Since I’m too old for the circus, I skipped the Tiger
Woods-Phil Mickelson-Adam Scott grouping and decided to follow Andres Romero, left,
Anthony Kim and Ryuji Imada around the front nine of Torrey Pines on Thursday.
If Tiger-Phil-Adam were like a U2 concert in an arena, then Andres-Anthony-Ryuji were like Vampire Weekend in a theater.
The secret is definitely out, but you still feel like you’re seeing the next big
thing instead of the big big thing.
I wasn’t the only one either. While Bono and the Edge, I
mean Tiger and Phil, were followed by swarms of fans, the Romero-Kim-Imada
Show attracted a smaller but respectable audience. Not a surprise considering they’ve
all posted wins on Tour this year. This looked like one of the morning groups
that could produce an Open champion. (The other promising grouping of Jim
Furyk, Steve Stricker and K.J. Choi was more like John Cougar Mellencamp — good music
but the hipsters stayed away).
Kim, 22, played with his brash power; Imada, the
old man of the group at 32, with his easy cool; Romero, 27, with his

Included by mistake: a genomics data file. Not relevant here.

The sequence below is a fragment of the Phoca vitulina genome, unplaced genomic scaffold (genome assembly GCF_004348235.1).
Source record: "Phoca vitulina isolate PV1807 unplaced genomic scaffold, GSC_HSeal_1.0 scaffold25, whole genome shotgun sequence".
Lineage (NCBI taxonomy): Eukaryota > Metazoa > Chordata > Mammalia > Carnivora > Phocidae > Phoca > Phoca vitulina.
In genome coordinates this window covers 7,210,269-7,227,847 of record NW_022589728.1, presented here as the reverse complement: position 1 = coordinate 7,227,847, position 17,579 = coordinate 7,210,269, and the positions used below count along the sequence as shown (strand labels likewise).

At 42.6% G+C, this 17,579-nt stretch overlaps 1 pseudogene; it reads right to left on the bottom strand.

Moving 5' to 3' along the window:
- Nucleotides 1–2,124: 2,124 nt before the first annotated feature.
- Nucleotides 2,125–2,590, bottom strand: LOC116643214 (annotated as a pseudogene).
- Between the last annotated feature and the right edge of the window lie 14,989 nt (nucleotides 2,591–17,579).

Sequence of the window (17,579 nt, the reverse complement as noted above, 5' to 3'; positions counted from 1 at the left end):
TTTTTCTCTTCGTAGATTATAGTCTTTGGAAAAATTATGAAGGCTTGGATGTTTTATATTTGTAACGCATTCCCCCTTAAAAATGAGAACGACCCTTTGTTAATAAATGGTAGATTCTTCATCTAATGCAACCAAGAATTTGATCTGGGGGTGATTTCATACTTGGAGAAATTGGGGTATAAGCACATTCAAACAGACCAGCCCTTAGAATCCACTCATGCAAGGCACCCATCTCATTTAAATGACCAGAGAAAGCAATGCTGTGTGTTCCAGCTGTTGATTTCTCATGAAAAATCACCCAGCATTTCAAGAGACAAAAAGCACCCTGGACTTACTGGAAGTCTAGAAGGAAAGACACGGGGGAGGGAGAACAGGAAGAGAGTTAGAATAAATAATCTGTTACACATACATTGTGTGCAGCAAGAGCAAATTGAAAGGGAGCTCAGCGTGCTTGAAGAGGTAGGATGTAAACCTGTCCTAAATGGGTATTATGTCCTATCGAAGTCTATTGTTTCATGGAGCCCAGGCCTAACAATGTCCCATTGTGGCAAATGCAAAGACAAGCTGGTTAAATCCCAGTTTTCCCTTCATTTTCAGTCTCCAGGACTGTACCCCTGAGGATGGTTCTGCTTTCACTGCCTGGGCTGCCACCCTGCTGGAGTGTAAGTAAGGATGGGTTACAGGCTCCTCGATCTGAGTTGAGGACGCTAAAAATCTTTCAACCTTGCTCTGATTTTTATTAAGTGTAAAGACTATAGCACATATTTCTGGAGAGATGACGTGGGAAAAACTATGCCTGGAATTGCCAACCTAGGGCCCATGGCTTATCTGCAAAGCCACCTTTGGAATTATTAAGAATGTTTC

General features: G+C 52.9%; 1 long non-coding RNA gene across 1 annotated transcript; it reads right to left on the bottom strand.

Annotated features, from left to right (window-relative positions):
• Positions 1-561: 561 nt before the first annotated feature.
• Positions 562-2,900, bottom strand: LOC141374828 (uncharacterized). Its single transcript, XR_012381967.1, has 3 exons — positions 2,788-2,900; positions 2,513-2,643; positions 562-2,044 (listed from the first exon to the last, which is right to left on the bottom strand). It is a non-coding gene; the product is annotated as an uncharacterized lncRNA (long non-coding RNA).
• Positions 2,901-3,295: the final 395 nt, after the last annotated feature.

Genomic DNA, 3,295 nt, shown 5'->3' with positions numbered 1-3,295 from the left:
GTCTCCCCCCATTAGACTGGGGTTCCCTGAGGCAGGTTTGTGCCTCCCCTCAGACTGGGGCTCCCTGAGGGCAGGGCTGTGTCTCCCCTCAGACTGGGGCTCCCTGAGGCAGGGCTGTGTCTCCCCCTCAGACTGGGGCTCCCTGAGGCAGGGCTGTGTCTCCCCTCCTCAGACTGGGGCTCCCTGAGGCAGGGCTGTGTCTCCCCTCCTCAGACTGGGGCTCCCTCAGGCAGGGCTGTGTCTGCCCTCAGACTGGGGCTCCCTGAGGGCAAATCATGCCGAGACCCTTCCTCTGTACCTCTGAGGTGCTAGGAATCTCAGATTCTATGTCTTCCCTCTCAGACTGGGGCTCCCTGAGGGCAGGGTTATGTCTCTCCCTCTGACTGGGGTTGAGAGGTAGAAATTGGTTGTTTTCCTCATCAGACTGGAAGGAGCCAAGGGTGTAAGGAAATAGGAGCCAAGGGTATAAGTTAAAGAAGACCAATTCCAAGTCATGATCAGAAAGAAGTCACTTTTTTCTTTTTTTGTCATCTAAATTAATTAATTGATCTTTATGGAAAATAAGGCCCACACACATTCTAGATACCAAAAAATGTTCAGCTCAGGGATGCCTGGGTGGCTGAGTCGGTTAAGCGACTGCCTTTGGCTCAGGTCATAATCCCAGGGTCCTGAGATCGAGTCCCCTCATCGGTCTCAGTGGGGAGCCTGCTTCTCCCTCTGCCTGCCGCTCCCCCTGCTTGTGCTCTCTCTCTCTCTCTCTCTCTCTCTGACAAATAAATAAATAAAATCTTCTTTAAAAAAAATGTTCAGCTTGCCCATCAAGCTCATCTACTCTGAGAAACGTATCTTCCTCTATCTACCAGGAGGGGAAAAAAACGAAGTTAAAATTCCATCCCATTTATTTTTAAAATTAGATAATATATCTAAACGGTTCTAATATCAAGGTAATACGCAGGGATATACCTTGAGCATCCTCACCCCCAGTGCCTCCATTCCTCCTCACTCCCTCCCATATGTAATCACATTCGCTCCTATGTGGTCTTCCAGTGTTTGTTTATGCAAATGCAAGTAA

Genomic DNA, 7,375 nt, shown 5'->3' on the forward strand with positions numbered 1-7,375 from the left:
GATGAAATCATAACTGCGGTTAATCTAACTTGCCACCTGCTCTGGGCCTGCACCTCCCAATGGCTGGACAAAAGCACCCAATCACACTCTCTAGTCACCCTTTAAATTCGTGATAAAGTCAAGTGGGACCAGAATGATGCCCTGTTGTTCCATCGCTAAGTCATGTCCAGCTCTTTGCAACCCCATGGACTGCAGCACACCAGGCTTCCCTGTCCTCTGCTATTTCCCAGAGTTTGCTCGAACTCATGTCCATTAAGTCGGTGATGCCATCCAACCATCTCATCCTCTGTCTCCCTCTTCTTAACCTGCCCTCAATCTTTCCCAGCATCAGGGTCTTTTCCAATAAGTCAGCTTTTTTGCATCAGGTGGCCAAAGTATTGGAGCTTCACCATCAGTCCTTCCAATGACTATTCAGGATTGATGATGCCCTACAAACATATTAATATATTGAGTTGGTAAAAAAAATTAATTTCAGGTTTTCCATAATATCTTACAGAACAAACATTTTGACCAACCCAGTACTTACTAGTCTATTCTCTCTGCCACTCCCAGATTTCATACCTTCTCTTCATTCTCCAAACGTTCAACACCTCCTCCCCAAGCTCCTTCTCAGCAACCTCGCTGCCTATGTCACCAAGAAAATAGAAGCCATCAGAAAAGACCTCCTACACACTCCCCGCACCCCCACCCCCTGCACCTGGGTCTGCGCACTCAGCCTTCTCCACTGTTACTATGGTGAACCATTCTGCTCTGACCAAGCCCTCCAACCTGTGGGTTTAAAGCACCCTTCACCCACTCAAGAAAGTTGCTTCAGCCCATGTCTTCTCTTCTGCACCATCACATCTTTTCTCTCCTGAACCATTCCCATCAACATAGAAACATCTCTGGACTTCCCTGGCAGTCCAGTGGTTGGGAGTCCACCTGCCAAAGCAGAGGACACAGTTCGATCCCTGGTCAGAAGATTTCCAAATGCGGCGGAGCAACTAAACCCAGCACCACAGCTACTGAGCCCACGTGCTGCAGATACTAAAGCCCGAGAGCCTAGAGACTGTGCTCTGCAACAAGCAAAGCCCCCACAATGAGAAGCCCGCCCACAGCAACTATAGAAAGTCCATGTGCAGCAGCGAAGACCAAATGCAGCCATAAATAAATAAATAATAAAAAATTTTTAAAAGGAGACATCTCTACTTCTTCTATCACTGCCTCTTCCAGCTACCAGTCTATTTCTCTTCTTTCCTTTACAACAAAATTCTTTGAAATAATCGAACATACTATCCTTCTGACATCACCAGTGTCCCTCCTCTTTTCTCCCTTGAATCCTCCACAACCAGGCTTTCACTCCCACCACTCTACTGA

magnetic personality, which causes his fans to shout exclamations in Spanish to
the Argentine. What makes Romero so much fun to watch is that he actually looks like
he’s enjoying himself out there. The guy even smiles on the course, which you
see so infrequently you might wonder if it was against the rules. (I’m such a Romero fan now that I’m now concerned I might be developing a man-crush.)
In the end, they all posted respectable scores. Romero looks
like a contender at even par, and Kim and Imada are both +3. But more
important, they showed that the game does have appealing young stars behind
Tiger. In Kim’s case, we may be seeing the first post-Tiger superstar, in that
he grew up idolizing Tiger, not Greg Norman and Jack Nicklaus like so many of
his fellow competitors. So enjoy watching Tiger and Phil, but don’t forget
about the other guys too. Much of this game is about tradition and the past,
which is great, but the game has a future, too.
(Photo: Al Tielemans/SI)